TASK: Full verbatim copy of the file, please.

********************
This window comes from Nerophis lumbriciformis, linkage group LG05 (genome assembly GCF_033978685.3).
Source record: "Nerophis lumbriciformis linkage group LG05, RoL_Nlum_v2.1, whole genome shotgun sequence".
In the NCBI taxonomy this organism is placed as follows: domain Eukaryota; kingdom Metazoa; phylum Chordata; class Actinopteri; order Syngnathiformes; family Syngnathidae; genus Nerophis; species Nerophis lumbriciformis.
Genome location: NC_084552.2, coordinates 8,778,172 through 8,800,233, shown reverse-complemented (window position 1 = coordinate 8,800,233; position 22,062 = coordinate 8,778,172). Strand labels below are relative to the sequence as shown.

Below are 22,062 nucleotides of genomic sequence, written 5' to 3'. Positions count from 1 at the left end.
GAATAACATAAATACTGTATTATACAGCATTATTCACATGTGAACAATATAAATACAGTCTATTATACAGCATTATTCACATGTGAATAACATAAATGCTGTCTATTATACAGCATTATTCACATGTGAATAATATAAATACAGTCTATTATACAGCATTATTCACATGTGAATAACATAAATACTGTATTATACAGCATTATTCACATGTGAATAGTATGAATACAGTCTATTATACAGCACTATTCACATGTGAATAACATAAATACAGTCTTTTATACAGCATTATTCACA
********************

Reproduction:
This window comes from Nerophis lumbriciformis, linkage group LG05 (genome assembly GCF_033978685.3).
Source record: "Nerophis lumbriciformis linkage group LG05, RoL_Nlum_v2.1, whole genome shotgun sequence".
In the NCBI taxonomy this organism is placed as follows: domain Eukaryota; kingdom Metazoa; phylum Chordata; class Actinopteri; order Syngnathiformes; family Syngnathidae; genus Nerophis; species Nerophis lumbriciformis.
Genome location: NC_084552.2, coordinates 8,778,172 through 8,800,233, shown reverse-complemented (window position 1 = coordinate 8,800,233; position 22,062 = coordinate 8,778,172). Strand labels below are relative to the sequence as shown.

Below are 22,062 nucleotides of genomic sequence, written 5' to 3'. Positions count from 1 at the left end.
GAATAACATAAATACTGTATTATACAGCATTATTCACATGTGAACAATATAAATACAGTCTATTATACAGCATTATTCACATGTGAATAACATAAATGCTGTCTATTATACAGCATTATTCACATGTGAATAATATAAATACAGTCTATTATACAGCATTATTCACATGTGAATAACATAAATACTGTATTATACAGCATTATTCACATGTGAATAGTATGAATACAGTCTATTATACAGCACTATTCACATGTGAATAACATAAATACAGTCTTTTATACAGCATTATTCACA